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Many Strayer University students are earning a degree for one reason: to improve their lives through career change, salary increase, or promotion. Students make a large investment of both time and money to earn that degree and should know how it leads to the achievement of their goals.

Dr. Andrea Backman is the first Chief Employability Officer in the higher education industry. Her mission is to prove a return on investment for Strayer students. She spoke with Scholar about helping students identify and achieve their goals.

What is a Chief Employability Officer?

BACKMAN: As an institution of higher learning, we owe it to our students to guide them to real success—a better job, a higher salary, and a more satisfying career. My role, and that of my team, is to provide measurable, impactful ROI by focusing on professional and financial outcomes.

How are you proving return on investment (ROI)?

BACKMAN: When we speak with students, they share concerns about the changing employment landscape today—the digital economy, automation in the workforce—and how their courses may or may not apply directly to jobs. We have started adding digital skills to many of our 100-level courses [see pg. 19] to ensure that students have the tech skills required for today’s competitive market.

Students also express some confusion around why they have to take general education courses such as history or philosophy, because those “don’t apply” to their career goals. However, we have designed our liberal arts courses to teach key employability skills, so that students learn to see and think big picture, understand complexity, and communicate well—all skills that are highly valued and in-demand by employers [see pg. 13].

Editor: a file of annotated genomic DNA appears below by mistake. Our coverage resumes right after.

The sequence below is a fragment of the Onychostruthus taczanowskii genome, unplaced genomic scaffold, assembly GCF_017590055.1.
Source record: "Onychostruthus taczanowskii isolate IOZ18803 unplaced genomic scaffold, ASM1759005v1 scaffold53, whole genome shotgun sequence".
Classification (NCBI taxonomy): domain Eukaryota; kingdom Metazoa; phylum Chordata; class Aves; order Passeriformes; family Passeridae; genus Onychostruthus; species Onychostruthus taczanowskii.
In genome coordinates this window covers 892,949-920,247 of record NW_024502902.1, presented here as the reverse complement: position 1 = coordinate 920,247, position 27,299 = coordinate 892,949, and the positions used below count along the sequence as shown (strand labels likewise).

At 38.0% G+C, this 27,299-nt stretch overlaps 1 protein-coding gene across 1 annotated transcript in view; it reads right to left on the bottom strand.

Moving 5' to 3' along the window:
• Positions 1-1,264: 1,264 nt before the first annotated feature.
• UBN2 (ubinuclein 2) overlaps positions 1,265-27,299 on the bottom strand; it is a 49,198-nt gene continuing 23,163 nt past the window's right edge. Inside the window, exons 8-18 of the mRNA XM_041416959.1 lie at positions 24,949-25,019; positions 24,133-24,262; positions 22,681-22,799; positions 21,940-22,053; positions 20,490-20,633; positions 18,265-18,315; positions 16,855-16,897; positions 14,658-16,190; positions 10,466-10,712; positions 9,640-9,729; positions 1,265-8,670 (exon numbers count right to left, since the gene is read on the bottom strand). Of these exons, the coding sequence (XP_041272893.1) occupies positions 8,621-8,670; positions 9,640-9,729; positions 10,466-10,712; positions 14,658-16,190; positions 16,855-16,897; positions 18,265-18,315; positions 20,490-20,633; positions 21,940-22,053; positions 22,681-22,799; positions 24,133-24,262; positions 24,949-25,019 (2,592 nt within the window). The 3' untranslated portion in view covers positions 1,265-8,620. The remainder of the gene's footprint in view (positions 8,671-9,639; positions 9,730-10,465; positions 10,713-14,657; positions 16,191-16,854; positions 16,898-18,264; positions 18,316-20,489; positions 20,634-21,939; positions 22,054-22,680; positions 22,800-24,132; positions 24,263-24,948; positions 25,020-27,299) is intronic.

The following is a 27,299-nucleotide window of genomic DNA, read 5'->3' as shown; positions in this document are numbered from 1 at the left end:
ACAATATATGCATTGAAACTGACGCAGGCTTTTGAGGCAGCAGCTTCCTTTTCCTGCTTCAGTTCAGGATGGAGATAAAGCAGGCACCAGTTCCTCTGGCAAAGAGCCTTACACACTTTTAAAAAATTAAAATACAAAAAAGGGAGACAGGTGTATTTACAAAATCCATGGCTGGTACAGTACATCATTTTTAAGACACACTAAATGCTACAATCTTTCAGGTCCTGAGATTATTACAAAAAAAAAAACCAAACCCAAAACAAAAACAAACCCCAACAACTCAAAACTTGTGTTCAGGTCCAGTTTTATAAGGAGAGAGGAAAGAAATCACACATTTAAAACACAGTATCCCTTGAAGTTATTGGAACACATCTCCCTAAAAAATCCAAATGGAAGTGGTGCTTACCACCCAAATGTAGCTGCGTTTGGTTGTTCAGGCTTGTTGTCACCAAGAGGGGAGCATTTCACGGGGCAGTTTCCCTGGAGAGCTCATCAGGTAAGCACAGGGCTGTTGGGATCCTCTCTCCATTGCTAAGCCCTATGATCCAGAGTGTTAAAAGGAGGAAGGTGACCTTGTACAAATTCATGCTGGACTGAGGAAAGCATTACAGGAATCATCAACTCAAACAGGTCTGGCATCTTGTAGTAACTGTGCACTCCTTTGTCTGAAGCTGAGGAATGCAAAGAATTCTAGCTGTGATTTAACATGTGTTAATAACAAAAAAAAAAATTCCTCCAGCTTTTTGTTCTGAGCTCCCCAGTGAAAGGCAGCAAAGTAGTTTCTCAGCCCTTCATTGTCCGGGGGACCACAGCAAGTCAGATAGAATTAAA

How does your work directly help students?

BACKMAN: Everything we do is centered on giving students the tools to measure their skills, understand the ROI, and articulate their value to employers. And that starts at the very beginning of their academic journey.

For instance, a mapping program, modeled on a GPS navigation system, will guide students in setting their ultimate career goal and then visualize steps and milestones on the path [see pg. 10]. GPS will not only keep the student accountable—but keep us, the administrators and teachers, accountable as well. Having the academic pathway connected directly to a career goal helps everyone think differently about the steps to get there.

What does success look like for your team?

BACKMAN: Delivering a positive academic experience to students is still critical, but just getting the degree is not enough. Our students care deeply about career outcomes and return on investment—our role is to help them achieve their ultimate goal and their ultimate destination, which is economic and career mobility.

About Dr. Andrea Backman

Dr. Andrea Backman is focused on ensuring short- and long-term employability gains for students and graduates as Chief Employability Officer. Prior to this role, Andrea served as Provost and Chief Academic Officer for Strayer University, overseeing faculty, curricula, learning design, and institutional research. Andrea also served as Dean of the Jack Welch Management Institute and held leadership positions at the University of Virginia and DePaul University. She holds a Ph.D. from the University of Virginia.

Connect with Andrea on LinkedIn.

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